[/network/web/browser/chrome] permanent link

Sun, Jul 12, 2015 9:04 pm

Resetting the admin password for an SMF Forum

I needed to reset a forgotten administrator password for a Simple Machines Forum (SMF) forum running SMF 2.0.10 today. To do so, since phpMyAdmin was installed on the server hosting the forum, I used phpMyAdmin to access the database for the forum and then found the entry in the _members table for the administrator account. I saw the following fields for the password (actual values not shown):
ColumnTypeFunctionNullValue
passwordvarchar(64)   d2d0b6f8f5e59d26550054b2f08bc7ceb514992b
password_saltvarchar(255)   f284

I replaced the value in the password field with a new password and deleted the contents of the password_salt field and then clicked on the Go button to update the record in the table for the administrator account.

After I logged into the forum with the administrator account, I checked the record in the table in the database for the forum again and found that there was a new value in the passwd_salt field and the entry in the password field was re-encrypted and was now a long sequence of digits and characters again rather than the plain text password I entered

A password salt is "random data that is used as an additional input to a one-way function that hashes a password or passphrase. The primary function of salts is to defend against dictionary attacks versus a list of password hashes and against pre-computed rainbow table attacks." By not storing a password in a database in plain text, even if someone gains unauthorized access to the database, even if they can then view passwords stored in the database, they can't see the actual password used for the account associated with the password. If the password was simply stored in an encrypted form, if the attacker who gained access to the database had access to a "rainbow table", i.e., a table that matched the plain text version of a password with its encrypted form, he could deduce the orginal password. But by using a random "salt" value as part of the encrypted password generation, a rainbow table won't help the attacker, since even if Sam and Sally both use the same password and the same encryption function is used to generate the stored password for both of them, because the random salt value is used as part of the process to obtain the encrypted version of the password, the value stored in the password for Sally wil not match that for Sam. So an attacker can't look up an encrypted entry in a rainbow table and find a match for the unencrypted password used to create the encrypted version and won't even know that Sam and Sally have the same password. This helps protect Sam and Sally, even if all of their data on the site where the database is stored is compromised, since the malefactor doesn't get a password for them that they might have used on other sites as well.

References:

  1. I accidentally lost my admin account! What can I do? - Online Manual
    SMF Online Manual

[/network/web/forums/smf] permanent link

Sat, Jul 11, 2015 10:58 pm

Restoring home and start pages in Chrome after installing Yahoo Messenger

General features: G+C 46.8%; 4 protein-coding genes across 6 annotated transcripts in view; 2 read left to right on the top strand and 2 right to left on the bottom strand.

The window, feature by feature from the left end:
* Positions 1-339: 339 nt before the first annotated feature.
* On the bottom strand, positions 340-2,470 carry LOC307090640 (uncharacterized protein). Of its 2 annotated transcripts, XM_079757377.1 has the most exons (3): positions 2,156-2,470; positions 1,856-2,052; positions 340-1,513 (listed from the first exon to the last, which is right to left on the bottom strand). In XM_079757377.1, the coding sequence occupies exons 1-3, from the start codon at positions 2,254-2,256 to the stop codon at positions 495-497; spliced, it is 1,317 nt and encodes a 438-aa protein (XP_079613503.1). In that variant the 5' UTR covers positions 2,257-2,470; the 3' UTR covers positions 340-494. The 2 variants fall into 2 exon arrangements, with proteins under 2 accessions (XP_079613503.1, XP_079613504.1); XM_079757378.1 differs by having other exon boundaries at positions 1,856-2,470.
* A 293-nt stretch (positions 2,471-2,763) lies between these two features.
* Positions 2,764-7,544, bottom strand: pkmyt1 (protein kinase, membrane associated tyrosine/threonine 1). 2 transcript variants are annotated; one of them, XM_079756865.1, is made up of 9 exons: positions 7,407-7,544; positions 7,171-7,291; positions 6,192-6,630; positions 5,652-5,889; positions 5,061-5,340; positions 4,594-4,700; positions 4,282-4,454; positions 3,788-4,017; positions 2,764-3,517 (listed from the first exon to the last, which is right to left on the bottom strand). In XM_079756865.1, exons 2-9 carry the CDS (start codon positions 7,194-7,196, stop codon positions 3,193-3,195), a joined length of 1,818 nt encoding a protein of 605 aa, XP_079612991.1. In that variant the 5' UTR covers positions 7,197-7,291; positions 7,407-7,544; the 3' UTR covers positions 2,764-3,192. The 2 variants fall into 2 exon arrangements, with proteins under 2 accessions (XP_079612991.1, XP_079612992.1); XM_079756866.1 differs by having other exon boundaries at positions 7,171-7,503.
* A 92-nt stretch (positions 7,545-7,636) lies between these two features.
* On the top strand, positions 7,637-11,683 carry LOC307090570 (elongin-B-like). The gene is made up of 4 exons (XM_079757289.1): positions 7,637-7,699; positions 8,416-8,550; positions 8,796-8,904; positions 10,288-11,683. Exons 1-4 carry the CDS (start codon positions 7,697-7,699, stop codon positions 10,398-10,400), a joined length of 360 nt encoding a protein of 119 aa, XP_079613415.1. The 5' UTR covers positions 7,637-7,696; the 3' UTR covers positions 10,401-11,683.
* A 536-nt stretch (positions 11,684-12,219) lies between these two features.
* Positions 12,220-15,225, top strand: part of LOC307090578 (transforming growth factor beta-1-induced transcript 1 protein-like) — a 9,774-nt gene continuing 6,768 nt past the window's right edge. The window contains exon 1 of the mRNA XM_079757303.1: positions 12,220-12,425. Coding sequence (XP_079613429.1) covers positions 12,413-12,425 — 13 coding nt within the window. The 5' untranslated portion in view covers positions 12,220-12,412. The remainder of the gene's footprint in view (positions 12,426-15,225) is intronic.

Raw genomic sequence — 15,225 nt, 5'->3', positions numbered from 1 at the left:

After my wife installed the Yahoo Messenger Suite so that she could chat with a friend using it, on opening the Google Chrome browser, the Yahoo Search - Web Search page would appear. She didn't want that; she wanted to have google.com as her home page and to have a tab open to that when she started the browser as had occurred prior the the installation of the Yahoo Messenger software. She said she had chosen not to install the Yahoo toolbar and not to have it make such changes when she installed the software, so was irked to find her home page was "hijacked" to be a Yahoo search page. I found that I need to change both her home page and the start page for Chrome to put her settings back to what they had been prior to the installtion of the software.

[ More Info ]

[/network/web/browser/chrome] permanent link

Fri, Jul 10, 2015 11:12 pm

Recovery of Corrupted QuickBooks File

I received a call today from someone who reported that she had started compressing a QuickBooks file, since she wanted to upload the data to Intuit's site (QuickBooks 2013 provides a "condense" function that is accessible from the File menu by choosing Utilities then Condense data), but during the process of removing old entries from many years ago the company owner needed her to do some work in QuickBooks so she terminated the compression operation. As soon as she told me that I suspected she was calling because by doing so the company file had been corrupted. That seemed to be the case, because she said she could no longer find any entries in the file for this year besides those for today. She thought that the QuickBooks data was being backed up to an external, USB-attached disk drive on her system, but when I checked its contents I found that the last backup to that drive had occurred a couple of years ago.

Fortunately the data was stored on a Microsoft Windows system running a version of Windows that uses Microsoft's Volume Snapshot Service , which allows you to simply right-click on a file or folder name, choose Properties and then click on the Previous Versions tab and select from shadow copies of the file or folder that were made previously, though in this case I didn't even need to do that.

[ More Info ]

[/financial] permanent link

Fri, Jul 10, 2015 12:29 pm

Using wmic to get disk drive information

If you want to obtain information on the internal and external drives attached to a Microsoft windows system from a command line prompt, you can use the wmic command. To view just the model number for drives, you can use wmic diskdrive get model.
c:\>wmic diskdrive get Model
Model
ST31000528AS
ST6000DX000-1H217Z
Generic- Multi-Card USB Device
WD My Book 1230 USB Device


c:\>